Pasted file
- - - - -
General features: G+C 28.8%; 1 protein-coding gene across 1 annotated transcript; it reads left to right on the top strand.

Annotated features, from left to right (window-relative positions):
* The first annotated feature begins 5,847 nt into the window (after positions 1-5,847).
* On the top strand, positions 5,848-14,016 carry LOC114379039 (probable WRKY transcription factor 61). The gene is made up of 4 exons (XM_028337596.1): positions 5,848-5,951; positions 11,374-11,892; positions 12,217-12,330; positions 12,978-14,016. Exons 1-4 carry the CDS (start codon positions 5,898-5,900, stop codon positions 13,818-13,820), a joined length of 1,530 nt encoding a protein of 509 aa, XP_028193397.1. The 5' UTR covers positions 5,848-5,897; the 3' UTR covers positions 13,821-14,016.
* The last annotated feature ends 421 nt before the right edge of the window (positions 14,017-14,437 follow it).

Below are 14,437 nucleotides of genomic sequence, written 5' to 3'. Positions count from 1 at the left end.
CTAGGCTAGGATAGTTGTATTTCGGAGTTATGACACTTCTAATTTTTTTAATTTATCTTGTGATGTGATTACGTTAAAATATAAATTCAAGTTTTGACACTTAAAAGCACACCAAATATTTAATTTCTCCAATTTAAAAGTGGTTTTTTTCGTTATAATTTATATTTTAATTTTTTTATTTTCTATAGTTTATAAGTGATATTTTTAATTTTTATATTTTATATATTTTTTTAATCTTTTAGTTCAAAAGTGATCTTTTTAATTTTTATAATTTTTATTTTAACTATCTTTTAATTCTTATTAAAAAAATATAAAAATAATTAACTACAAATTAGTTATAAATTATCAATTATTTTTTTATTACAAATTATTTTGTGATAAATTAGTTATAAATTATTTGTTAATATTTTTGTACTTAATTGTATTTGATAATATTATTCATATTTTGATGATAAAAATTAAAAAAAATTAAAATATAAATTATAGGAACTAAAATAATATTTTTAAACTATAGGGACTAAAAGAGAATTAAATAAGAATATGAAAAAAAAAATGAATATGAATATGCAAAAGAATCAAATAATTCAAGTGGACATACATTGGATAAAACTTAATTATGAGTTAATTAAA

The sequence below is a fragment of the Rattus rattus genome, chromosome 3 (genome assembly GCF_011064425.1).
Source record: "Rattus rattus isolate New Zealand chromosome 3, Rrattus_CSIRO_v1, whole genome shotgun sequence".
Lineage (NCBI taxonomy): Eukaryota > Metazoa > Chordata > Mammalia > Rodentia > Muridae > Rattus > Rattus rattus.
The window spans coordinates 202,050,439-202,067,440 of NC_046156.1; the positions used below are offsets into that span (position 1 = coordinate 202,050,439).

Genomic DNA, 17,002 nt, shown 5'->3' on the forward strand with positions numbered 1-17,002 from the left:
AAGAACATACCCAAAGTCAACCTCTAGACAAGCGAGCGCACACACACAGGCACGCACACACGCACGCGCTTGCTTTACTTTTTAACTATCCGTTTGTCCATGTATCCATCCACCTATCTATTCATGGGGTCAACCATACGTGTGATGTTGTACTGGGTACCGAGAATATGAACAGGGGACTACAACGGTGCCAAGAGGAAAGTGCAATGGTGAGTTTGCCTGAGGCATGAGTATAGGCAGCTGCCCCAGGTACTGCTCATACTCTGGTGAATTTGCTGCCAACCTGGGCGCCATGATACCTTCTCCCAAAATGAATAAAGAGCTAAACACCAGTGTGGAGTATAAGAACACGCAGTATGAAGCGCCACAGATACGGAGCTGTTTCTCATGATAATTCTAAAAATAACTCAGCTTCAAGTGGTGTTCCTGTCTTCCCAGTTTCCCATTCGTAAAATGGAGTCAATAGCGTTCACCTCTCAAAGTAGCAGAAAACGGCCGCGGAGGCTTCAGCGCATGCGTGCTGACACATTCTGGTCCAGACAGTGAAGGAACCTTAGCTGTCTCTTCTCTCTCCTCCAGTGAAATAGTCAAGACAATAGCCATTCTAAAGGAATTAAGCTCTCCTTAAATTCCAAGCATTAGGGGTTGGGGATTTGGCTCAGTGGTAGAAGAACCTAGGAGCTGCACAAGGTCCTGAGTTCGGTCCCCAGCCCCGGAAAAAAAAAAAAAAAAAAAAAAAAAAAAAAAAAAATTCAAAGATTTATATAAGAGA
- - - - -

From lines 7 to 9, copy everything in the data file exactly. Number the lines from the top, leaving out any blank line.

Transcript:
CTAGGCTAGGATAGTTGTATTTCGGAGTTATGACACTTCTAATTTTTTTAATTTATCTTGTGATGTGATTACGTTAAAATATAAATTCAAGTTTTGACACTTAAAAGCACACCAAATATTTAATTTCTCCAATTTAAAAGTGGTTTTTTTCGTTATAATTTATATTTTAATTTTTTTATTTTCTATAGTTTATAAGTGATATTTTTAATTTTTATATTTTATATATTTTTTTAATCTTTTAGTTCAAAAGTGATCTTTTTAATTTTTATAATTTTTATTTTAACTATCTTTTAATTCTTATTAAAAAAATATAAAAATAATTAACTACAAATTAGTTATAAATTATCAATTATTTTTTTATTACAAATTATTTTGTGATAAATTAGTTATAAATTATTTGTTAATATTTTTGTACTTAATTGTATTTGATAATATTATTCATATTTTGATGATAAAAATTAAAAAAAATTAAAATATAAATTATAGGAACTAAAATAATATTTTTAAACTATAGGGACTAAAAGAGAATTAAATAAGAATATGAAAAAAAAAATGAATATGAATATGCAAAAGAATCAAATAATTCAAGTGGACATACATTGGATAAAACTTAATTATGAGTTAATTAAA

The sequence below is a fragment of the Rattus rattus genome, chromosome 3 (genome assembly GCF_011064425.1).
Source record: "Rattus rattus isolate New Zealand chromosome 3, Rrattus_CSIRO_v1, whole genome shotgun sequence".